Treasury has painted an improving picture of the beleaguered convention centre project.

Yesterday it released a performance report on major Government projects throughout New Zealand, including four of the city's anchor projects.

The convention centre has moved from a red rating to a much-improved amber delivery confidence rating from its previous report.

But Minister supporting Greater Christchurch Regeneration Gerry Brownlee was yesterday scathing of the Treasury analysis, in spite of the improved report, saying it was done by people who "fluff about the place pontificating".


He said he had little respect for the reports or their analysis.

"It is a rating system Treasury do for themselves," he said.

Mr Brownlee has blasted previous Treasury reports as "disrespectful", calling a November report on anchor projects "utter tripe".

The latest Treasury report said the improved mark was because "early design and master planning stages" had been completed.

But the Avon River Precinct project had no improvement from the amber rating.

The Metro Sports Facility rates amber/green, the same as it was in the last Treasury report.

The East Frame Residential project has been evaluated for the first time by Treasury and has also received an amber/green.

The convention centre's amber rating means that successful delivery "appears feasible" but significant issues exist that could be resolved.

It comes after Plenary Conventions New Zealand, made up of Carter Group and Ngai Tahu Property, pulled out of the project in June.

The convention centre has been shrouded in controversy, with the Government deciding it would do the $284 million project alone, after the relationship with Plenary broke down.

The Star revealed recently that the project, which is set to open by the end of 2019, had already cost $74 million.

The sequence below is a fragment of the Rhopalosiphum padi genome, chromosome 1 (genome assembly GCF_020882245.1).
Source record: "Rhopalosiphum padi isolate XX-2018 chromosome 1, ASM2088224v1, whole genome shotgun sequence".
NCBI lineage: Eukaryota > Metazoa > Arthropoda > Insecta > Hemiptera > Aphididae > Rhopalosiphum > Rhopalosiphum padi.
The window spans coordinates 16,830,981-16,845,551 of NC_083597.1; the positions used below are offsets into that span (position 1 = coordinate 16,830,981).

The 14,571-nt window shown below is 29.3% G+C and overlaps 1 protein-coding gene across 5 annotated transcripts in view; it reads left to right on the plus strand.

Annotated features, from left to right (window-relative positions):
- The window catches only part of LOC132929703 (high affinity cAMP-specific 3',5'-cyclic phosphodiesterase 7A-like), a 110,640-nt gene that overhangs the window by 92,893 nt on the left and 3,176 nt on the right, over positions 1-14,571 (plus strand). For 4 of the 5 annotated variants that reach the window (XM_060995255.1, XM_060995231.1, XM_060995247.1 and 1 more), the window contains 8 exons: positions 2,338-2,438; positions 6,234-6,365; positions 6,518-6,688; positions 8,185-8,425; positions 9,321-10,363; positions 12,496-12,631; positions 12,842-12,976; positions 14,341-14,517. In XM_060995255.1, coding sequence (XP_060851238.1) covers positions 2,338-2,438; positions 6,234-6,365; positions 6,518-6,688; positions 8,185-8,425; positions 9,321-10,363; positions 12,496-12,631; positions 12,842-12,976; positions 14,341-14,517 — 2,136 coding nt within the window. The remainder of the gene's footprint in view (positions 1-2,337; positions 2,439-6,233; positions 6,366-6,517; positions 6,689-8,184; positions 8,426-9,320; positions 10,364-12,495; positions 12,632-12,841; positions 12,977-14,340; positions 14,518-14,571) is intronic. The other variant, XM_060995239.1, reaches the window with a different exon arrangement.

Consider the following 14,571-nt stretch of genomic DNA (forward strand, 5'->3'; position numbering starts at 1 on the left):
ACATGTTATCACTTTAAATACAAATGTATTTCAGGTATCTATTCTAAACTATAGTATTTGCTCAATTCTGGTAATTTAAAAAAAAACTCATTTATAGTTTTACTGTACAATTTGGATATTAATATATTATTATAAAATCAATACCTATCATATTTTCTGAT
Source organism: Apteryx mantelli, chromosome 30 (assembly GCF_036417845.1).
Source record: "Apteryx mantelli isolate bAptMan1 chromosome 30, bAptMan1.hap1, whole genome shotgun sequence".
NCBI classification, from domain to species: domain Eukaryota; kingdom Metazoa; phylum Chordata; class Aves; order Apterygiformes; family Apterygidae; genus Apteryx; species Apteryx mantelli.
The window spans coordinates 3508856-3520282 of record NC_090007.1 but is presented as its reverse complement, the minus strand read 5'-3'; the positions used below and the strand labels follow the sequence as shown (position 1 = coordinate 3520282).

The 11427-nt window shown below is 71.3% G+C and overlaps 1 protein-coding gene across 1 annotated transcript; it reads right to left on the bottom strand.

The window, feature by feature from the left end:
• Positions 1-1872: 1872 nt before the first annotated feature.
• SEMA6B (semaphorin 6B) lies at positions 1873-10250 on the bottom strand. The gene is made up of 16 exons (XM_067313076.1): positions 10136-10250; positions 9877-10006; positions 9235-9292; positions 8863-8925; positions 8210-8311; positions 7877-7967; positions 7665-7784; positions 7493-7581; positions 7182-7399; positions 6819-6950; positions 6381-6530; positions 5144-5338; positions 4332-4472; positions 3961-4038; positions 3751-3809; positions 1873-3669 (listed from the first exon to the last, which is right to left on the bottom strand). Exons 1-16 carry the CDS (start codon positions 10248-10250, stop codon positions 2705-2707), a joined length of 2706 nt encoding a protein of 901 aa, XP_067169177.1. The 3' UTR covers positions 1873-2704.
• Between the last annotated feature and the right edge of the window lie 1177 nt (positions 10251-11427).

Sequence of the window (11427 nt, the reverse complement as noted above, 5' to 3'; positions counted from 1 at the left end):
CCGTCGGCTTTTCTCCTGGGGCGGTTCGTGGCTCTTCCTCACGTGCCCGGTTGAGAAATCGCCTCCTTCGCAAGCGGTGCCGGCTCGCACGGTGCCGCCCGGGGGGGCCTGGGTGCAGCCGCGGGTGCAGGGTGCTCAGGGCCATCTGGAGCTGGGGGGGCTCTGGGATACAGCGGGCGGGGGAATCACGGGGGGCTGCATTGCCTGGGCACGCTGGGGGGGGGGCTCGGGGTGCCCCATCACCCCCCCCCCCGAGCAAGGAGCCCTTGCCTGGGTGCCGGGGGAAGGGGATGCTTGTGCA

An assessment of schedule risk is expected to go to Cabinet in November.

Labour spokeswoman for Canterbury Issues Dr Megan Woods said it was a "pat on the head" for the Government but there was "still room for improvement".

She said it showed since the April exit of the Canterbury Earthquake Recovery Authority there had been improvements.

"It shows that a locally-led recovery is better than a centrally-led recovery," she said.

Mr Brownlee said Dr Woods' comment showed how out of touch she was.

Otakaro Ltd took over the anchor project from CERA.

"Otakaro is a Government-owned entity," he said.

Ōtākaro Ltd chief executive Albert Brantley said the report showed Ōtākaro had "hit the ground running".

He said work on the Metro Sports Facility and the East Frame sites would be underway before the end of the year, and work on the Avon River Precinct was progressing well.

The budget for the Avon River precinct, which includes the Margaret Mahy Family Playground, The Terraces, Victoria Square redevelopment and the North Frame community spaces and garden, is $116 million. The remaining projects are set to be complete in stages next year.

The $800 million East Frame Residential project is set to include almost 1000 townhouses and apartments, to be built in stages completed between 2018 and 2026.

The $300 million Metro Sports Facility was originally scheduled to be finished this year, but is now set to be complete by 2020.

The Christchurch Schools Rebuild Programme, to repair and rebuild 115 earthquake damaged schools by 2022, improved with a top rating of "green".